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Doves-foot Cranesbill

Generally a low growing plant with pale pink flowers found in grassy places, often on lime



Dovesfoot Cranesbill: dovesfoot underfoot

Post date: Tuesday, 4 October, 2016 - 21:10

Dovesfoot cranesbill (Geranium molle) is quite a common plant but is probably often overlooked because it is a low, sprawling plant that grows in short turf and is rather trodden under foot. It has attractive pale pink flowers which are less than quarter of an inch or so across. Each of the five petals is deeply lobed which can make it appear that it has ten petals. It is a member of the geranium family so the flowers produce long, pointed seed heads once the flowers are over. The leaves are round but have deep cuts in them that make them lobed. The leaves are pale green and smooth, molle means smooth.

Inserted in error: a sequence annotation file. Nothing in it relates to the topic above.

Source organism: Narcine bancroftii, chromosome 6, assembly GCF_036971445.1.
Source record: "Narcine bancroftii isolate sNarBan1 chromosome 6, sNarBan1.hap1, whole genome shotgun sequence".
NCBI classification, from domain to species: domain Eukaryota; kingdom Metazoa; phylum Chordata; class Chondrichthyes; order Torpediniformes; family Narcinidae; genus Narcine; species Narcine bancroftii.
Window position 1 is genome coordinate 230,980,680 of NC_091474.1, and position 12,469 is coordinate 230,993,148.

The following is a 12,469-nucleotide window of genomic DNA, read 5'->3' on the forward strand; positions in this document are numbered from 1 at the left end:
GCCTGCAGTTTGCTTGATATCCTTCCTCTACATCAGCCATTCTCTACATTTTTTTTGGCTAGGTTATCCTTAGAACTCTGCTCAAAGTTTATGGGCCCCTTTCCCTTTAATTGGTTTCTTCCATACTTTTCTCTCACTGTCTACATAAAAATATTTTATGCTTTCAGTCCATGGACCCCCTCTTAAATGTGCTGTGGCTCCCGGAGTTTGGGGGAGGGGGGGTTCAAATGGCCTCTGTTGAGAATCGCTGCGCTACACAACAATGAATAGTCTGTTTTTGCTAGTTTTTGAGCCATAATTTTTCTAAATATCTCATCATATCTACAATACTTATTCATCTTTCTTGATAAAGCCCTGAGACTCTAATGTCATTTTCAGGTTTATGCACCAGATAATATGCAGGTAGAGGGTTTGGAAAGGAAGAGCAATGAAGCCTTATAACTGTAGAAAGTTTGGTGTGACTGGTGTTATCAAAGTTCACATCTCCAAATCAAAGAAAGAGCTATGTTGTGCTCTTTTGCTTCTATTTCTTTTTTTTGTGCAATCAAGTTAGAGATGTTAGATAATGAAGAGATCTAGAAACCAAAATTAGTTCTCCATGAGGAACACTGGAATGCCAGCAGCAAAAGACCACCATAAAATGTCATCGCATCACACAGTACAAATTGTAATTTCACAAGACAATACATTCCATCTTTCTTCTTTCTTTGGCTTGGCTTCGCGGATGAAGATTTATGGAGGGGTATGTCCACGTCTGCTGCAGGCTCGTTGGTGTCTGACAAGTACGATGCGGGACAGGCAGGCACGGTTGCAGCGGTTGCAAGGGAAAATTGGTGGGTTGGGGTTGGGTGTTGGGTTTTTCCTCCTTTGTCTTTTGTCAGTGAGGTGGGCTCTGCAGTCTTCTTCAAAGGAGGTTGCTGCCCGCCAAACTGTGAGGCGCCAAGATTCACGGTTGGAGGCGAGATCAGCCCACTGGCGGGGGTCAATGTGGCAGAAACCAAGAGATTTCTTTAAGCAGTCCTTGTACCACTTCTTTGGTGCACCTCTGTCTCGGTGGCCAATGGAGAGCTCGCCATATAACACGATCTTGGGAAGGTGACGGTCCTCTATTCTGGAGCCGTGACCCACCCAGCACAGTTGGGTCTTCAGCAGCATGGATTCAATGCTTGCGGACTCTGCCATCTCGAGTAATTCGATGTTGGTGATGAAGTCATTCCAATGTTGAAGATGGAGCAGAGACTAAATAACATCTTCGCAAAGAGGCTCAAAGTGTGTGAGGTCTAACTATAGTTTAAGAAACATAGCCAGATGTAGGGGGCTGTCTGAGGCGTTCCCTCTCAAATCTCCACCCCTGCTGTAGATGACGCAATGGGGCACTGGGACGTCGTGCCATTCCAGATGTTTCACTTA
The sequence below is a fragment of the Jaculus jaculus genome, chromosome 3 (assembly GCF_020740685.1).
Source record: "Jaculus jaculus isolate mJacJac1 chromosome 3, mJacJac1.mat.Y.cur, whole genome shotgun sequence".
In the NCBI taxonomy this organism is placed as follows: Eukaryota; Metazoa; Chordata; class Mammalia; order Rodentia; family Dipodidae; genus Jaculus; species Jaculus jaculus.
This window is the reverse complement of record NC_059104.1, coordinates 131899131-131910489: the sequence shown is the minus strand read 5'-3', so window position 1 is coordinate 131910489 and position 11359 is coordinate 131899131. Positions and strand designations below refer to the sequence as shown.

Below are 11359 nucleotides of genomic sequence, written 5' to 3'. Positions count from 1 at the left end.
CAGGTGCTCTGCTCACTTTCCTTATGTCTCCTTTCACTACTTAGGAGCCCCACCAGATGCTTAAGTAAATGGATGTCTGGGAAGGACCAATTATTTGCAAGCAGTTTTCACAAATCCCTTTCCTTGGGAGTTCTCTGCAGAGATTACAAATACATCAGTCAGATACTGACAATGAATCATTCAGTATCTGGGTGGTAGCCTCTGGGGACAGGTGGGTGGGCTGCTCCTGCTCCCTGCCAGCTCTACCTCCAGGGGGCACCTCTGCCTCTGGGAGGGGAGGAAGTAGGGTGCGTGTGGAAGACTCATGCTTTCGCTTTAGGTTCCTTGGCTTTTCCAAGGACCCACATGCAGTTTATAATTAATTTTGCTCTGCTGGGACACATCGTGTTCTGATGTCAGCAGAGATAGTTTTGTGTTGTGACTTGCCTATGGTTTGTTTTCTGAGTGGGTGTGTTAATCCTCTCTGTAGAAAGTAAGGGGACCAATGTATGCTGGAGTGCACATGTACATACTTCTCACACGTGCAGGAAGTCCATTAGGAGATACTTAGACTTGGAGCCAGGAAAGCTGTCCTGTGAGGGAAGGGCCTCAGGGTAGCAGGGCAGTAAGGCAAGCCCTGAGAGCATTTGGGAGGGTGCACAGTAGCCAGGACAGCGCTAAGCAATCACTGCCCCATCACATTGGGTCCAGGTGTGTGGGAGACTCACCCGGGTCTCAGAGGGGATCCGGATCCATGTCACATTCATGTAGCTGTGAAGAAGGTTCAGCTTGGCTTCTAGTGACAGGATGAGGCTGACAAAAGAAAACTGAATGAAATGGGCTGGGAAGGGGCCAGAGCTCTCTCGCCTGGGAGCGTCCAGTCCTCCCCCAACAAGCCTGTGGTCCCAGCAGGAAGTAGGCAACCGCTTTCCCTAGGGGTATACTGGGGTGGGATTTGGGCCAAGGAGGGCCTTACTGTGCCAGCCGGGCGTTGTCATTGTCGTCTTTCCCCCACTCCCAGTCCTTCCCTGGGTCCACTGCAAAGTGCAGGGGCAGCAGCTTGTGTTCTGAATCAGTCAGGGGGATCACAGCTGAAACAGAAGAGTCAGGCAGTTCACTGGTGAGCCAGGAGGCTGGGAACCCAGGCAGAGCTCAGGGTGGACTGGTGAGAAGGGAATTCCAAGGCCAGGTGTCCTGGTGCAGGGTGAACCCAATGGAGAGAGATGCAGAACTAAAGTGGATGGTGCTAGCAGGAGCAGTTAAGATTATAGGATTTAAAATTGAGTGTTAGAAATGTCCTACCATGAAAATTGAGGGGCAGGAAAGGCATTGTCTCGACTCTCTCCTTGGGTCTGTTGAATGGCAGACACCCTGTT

Most often found on lime soils, but not exclusively, it favours grassy places where the grass is not too long or dense and quite often will colonise bare patches within the grass sward. It can be a common weed of garden lawns.

Being a small plant there seems to be only a small amount of information about it available apart from a description of it. That said Culpepper apparently considered it a useful remedy for just about every ailment that one could contract! Also, by being small, there is not much to eat either.



The records for this species have been organised into reports, charts, maps and photos. Click a pic below to see the detail:

Fact File Distribution Map Sites List Some Charts Some Photographs Recent Records Guidance Notes

To see related species click here: 

Cranesbill Family Geraniaceae